by Stuart Bilby | 2004-10-11 03:00:00-06
GoLite Den 2 Mt. Adams, New Zealand
The GoLite Den 2 is a two-hoop single skin tent with insect mesh doors at each end. It also has nylon doors to allow it to be closed completely in stormy conditions.
• Tent Type
|single wall with floor|
• Fabric Description
• Weight Full Package
• Weight Minimum Package
• Floor Area
• Floor Area/Minimum Weight Ratio
|0.59 ft2/oz (1.8 m2/kg) using Backpacking Light measured values.|
• Vestibule Area (rear vestibule)
|3.3 ft2 (0.31 m2)|
Pole sleeve - closed end
Pole sleeve - open end with grommets
Setup of the Den 2 is straightforward. This shelter is not freestanding, but two pegs (one at each end) are enough to hold it up. To complete setup, stake two more guylines at the front, then stake each of the four corners to stretch out the floor and add stability.
The two pole sleeves are closed at one end, so the poles are pushed in from the open end and the exposed pole tip is slipped into a grommet. There are two adjacent grommets (see photo) that make it possible to take up the slack from the stretch that occurs in wet silnylon.
The Den 2 is a relatively simple tent with few features or options. It has no pockets, front vestibule, or additional side guy outs. It has a small rear vestibule with zippered access door. The full nylon doors on front and rear allow for privacy when necessary, while the mesh doors allow for extra ventilation with insect protection. It comes with three well-sized stuff sacks for poles, pegs and tent.
The poles are Easton pre-bent 78HS hard-anodized aluminum. They fold to 22.8 inches long with a rubber Shokcord, which the manufacturer claims is good to -40 °F. The guylines are medium weight black braided nylon.
My initial reaction was to wonder why this tent was so much heavier than the similarly sized Tarptent Cloudburst. However, on closer examination it has many additional features:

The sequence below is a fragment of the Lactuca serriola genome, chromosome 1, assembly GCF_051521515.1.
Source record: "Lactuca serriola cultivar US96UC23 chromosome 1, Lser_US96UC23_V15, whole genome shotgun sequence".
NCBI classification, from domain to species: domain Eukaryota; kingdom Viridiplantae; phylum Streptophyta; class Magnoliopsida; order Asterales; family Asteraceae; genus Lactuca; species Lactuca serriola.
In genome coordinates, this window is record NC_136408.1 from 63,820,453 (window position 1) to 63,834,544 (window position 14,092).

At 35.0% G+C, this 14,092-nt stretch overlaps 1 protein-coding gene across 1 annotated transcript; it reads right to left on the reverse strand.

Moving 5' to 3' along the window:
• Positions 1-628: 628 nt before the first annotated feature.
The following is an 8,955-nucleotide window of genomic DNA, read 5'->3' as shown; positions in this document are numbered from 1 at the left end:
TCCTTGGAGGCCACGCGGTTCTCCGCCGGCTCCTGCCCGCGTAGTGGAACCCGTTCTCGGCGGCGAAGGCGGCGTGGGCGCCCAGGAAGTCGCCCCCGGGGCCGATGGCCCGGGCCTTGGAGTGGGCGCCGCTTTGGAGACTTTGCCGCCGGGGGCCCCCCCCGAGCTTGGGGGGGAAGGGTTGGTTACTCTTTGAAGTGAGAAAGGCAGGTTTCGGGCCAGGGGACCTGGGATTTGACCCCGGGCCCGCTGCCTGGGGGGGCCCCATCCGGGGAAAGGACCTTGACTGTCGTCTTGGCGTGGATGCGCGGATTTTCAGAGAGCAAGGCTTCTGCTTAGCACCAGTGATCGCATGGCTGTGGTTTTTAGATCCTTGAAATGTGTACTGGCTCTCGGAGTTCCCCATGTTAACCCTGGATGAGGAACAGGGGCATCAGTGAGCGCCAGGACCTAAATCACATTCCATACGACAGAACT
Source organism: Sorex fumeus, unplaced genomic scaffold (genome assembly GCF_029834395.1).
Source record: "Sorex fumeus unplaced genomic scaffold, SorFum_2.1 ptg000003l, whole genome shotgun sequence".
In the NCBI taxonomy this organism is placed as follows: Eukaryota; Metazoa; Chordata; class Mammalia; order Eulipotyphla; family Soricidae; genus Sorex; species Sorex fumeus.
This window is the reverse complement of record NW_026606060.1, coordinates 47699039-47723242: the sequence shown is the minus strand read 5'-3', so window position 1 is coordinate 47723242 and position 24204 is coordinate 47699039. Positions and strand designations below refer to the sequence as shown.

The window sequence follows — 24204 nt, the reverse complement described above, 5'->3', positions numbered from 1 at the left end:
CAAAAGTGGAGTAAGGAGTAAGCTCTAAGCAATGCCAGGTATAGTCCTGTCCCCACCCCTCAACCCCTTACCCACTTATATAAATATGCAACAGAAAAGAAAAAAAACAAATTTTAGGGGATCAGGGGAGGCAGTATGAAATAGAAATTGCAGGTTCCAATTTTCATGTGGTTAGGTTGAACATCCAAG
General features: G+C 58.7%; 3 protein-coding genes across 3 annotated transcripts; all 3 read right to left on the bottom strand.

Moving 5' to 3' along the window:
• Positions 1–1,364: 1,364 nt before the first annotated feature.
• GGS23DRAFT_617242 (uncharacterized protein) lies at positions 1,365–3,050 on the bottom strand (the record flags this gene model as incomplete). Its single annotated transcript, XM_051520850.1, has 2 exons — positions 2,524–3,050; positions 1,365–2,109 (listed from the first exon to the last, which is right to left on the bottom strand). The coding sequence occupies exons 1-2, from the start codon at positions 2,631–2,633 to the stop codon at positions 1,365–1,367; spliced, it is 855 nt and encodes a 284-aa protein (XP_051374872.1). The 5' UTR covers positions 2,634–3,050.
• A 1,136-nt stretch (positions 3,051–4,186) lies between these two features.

While definitely not the lightest of the tents Backpacking Light reviewed, the Den 2 uses stronger materials than the typical 1.3 oz/yd2 silnylon used in many ultralight tents. It is a solid, roomy, two-person tent that is lighter than a traditional, freestanding backpacking tent.
There is pretty much only one way to pitch the Den 2. With this tent, it's important to put the rear of the tent into the wind for greater stability. Some days I needed to choose between pitching it with my head uphill or the aerodynamic, low end into the wind.
With the vertical sides and overhanging ends, all the interior space is quite usable. The tapering floor plan provides a generous area around the head/door end where it is most useful. The nearly vertical sidewalls make for plenty of room for two people.
The tent has a single vestibule at the foot end. It is low and small; too small to keep a pack in, and the rain tends to drive into it. However, it is useful for keeping items like muddy shoes out of the rain. Wriggling down to the entrance at the low end of the tent to retrieve something from the vestibule requires some contortions. When the tent walls were covered in condensation, I always ended up with a wet head or back.
The leaning hoop at the front of the tent creates a small porch and on rainy days, with little wind, this acts as useful temporary storage. In wet weather it also gives a useful dry space for stripping off and storing wet gear while entering the tent.
The Den 2 lacks any side pegs or tie outs. This makes for very large side panels that do not achieve a taut wrinkle-free pitch, especially when set up on uneven ground. In strong winds, the side panels tend to deflect in against the sleeper on the windward side. There is also quite a tendency for the wind to get under the big side panels and lift the floor. The large panels flap in moderate winds and the large, blunt front end of the Den 2 reduces its resistance to very high winds.